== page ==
Mike competes in volleyball at the annual Donate Life Transplant Games of America.

Michael is also a captain for Team Philadelphia’s basketball team.  Team Philadelphia is a group of recipients and living donors who compete in the Donate Life Transplant Games of America every other summer.  This Olympic-style competition brings together thousands of participants to show that transplantation works.  Michael has won a number of medals in volleyball and basketball as part of Team Philadelphia. He said, “For me, going to the Games has been very healing.  Every medal that I’ve won was presented to me by a donor family, which is amazing.  I feel like the donor families get to heal too because they see that it really is a gift of life and that the recipients are doing great.”

In addition to family time this holiday, the Meshkov’s will continue a yearly tradition that they love – going to New York City to enjoy a Broadway show and dinner.  For years, they have taken their staff to show their appreciation for their hard work, and to have fun and celebrate this special time of year.

Michael’s appreciation for receiving the gift of life is unmistakable.  “To me, the real heroes are the donors and donor families.  They are amazing people to make that kind of decision when they have so much grief.  It’s great to have met so many of these families, and to be able to thank them personally.  They’re incredible people, and without them many of us wouldn’t be here.” he said.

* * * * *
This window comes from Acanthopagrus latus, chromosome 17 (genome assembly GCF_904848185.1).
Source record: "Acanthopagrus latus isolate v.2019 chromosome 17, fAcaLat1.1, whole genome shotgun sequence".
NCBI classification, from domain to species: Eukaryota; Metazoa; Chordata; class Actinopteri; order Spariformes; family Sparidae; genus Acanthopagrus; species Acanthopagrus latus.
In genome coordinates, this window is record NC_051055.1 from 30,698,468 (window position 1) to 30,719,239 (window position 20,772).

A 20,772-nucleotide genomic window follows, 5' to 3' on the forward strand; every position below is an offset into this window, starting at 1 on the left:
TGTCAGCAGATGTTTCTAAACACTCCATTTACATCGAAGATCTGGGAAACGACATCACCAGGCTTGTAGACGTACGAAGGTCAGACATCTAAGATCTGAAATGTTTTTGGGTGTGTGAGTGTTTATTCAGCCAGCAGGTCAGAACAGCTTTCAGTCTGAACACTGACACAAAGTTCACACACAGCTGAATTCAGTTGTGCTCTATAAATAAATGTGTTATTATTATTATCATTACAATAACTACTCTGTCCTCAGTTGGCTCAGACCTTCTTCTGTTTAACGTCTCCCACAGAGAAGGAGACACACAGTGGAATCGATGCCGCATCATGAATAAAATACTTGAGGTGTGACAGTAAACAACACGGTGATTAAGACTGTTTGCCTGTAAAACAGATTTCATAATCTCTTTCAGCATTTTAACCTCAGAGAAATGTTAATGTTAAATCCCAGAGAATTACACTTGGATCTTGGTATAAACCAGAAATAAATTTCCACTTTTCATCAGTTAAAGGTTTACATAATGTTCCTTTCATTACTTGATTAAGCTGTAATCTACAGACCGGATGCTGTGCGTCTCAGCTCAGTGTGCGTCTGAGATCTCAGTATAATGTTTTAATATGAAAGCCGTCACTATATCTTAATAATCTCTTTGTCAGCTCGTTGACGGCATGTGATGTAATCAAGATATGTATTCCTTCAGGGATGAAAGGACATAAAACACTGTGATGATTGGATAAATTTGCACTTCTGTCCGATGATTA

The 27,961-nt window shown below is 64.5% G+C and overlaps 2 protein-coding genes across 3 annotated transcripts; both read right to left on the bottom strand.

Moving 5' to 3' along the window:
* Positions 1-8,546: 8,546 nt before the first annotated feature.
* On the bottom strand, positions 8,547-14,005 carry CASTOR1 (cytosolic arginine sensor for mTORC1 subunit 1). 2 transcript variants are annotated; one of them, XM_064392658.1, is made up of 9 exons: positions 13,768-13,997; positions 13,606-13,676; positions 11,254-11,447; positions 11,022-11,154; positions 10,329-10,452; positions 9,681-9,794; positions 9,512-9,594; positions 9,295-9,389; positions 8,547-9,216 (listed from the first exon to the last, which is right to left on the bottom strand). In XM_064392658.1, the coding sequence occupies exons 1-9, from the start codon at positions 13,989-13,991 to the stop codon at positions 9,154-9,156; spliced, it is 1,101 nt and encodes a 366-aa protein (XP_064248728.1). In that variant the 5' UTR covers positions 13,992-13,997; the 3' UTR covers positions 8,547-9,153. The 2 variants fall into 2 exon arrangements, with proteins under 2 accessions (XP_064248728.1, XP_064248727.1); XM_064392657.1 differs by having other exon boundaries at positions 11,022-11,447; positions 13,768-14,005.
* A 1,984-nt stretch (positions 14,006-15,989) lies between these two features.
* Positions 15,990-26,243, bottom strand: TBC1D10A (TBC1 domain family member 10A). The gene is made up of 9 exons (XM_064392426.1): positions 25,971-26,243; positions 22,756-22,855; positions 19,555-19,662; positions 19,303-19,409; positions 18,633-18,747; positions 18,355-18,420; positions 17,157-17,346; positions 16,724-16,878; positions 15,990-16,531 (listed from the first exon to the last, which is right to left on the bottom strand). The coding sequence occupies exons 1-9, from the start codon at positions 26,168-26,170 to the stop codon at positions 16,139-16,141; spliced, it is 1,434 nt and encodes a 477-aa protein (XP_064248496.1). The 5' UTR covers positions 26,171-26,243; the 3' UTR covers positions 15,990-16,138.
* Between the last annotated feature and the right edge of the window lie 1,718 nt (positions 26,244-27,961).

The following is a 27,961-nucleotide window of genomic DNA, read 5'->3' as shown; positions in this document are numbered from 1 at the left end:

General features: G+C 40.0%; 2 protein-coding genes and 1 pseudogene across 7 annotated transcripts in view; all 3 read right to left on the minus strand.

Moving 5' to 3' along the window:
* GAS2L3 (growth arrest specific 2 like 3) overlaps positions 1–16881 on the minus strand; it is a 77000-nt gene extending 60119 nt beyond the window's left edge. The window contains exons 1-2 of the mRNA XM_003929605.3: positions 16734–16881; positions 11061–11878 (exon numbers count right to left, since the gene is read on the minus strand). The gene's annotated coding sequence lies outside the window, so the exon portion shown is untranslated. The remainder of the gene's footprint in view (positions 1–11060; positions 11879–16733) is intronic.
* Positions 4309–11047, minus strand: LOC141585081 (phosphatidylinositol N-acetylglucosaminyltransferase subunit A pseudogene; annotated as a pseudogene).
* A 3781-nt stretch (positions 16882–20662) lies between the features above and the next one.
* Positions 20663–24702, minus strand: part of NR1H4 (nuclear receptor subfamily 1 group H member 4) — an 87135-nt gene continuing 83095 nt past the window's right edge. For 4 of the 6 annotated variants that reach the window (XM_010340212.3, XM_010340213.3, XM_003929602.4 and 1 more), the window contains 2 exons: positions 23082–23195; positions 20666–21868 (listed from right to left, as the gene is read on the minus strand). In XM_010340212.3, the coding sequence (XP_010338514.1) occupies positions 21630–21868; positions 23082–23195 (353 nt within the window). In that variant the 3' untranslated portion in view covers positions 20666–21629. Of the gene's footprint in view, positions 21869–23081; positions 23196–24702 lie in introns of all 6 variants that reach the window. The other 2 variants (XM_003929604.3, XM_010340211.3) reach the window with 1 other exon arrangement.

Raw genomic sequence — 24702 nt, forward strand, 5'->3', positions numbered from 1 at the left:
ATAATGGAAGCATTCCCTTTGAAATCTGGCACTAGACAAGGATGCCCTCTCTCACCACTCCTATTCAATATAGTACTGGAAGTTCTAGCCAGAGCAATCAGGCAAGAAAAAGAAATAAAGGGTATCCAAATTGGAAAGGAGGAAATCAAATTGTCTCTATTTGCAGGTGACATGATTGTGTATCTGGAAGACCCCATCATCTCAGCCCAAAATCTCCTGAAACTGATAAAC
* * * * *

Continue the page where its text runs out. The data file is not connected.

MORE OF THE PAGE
This December, Gift of Life remembers and honors those individuals and families who have made the decision to give the greatest gift of all – the gift of life. Due to the giving spirit of the region, Gift of Life is able to provide hope to the more than 5,600 men, women and children in the region who continue to wait.  You can help by registering today at  It only takes 30 seconds to register.

Gift of Life Donor Program has worked tirelessly for the past 42 years to coordinate donors’ generosity with those in need.  Since 1974, Gift of Life – the organ procurement organization for the eastern half of PA, southern NJ and DE – has helped save nearly 42,000 lives through organ donation, and enhanced over half a million lives through tissue donation.  For more information or to register, visit

2 Responses to “The Greatest Gift of All: Local Kidney Recipient is Grateful for Nearly 25 Years with Life-saving Transplant”

  1. Nicole nocille says:

    This is encouraging, my husband age 44 started dialyisis
    This week, we do have a living donor and will have surgery in March.
    It’s encouraging to see the success that is in our future

    • Diane Holland says:

      I have a friend who is in dire need of a kidney. She is on home dialysis and has many complications. How do we go about finding her a match without waiting for her to keep getting worse and worse? Any advice would be appreciated.